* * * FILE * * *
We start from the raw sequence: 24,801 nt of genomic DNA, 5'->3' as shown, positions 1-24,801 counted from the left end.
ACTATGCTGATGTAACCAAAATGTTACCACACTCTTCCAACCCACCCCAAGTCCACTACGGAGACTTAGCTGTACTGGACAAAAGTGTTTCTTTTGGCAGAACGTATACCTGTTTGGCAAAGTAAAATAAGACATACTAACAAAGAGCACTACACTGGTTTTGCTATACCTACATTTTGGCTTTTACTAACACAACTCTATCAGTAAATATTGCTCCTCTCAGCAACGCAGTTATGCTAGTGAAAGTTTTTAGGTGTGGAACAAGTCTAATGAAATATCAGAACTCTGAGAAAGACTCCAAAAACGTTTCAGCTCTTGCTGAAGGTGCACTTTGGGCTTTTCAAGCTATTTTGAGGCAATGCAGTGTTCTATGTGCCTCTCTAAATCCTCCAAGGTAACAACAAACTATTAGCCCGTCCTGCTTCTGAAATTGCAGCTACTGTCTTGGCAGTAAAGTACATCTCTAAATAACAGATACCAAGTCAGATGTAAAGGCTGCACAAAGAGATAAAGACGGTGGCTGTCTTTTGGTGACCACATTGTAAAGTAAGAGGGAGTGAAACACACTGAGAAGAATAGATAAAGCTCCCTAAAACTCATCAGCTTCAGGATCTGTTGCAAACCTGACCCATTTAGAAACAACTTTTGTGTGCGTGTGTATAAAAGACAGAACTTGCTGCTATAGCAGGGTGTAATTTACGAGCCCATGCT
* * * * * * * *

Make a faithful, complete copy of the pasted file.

We start from the raw sequence: 24,801 nt of genomic DNA, 5'->3' as shown, positions 1-24,801 counted from the left end.
ACTATGCTGATGTAACCAAAATGTTACCACACTCTTCCAACCCACCCCAAGTCCACTACGGAGACTTAGCTGTACTGGACAAAAGTGTTTCTTTTGGCAGAACGTATACCTGTTTGGCAAAGTAAAATAAGACATACTAACAAAGAGCACTACACTGGTTTTGCTATACCTACATTTTGGCTTTTACTAACACAACTCTATCAGTAAATATTGCTCCTCTCAGCAACGCAGTTATGCTAGTGAAAGTTTTTAGGTGTGGAACAAGTCTAATGAAATATCAGAACTCTGAGAAAGACTCCAAAAACGTTTCAGCTCTTGCTGAAGGTGCACTTTGGGCTTTTCAAGCTATTTTGAGGCAATGCAGTGTTCTATGTGCCTCTCTAAATCCTCCAAGGTAACAACAAACTATTAGCCCGTCCTGCTTCTGAAATTGCAGCTACTGTCTTGGCAGTAAAGTACATCTCTAAATAACAGATACCAAGTCAGATGTAAAGGCTGCACAAAGAGATAAAGACGGTGGCTGTCTTTTGGTGACCACATTGTAAAGTAAGAGGGAGTGAAACACACTGAGAAGAATAGATAAAGCTCCCTAAAACTCATCAGCTTCAGGATCTGTTGCAAACCTGACCCATTTAGAAACAACTTTTGTGTGCGTGTGTATAAAAGACAGAACTTGCTGCTATAGCAGGGTGTAATTTACGAGCCCATGCT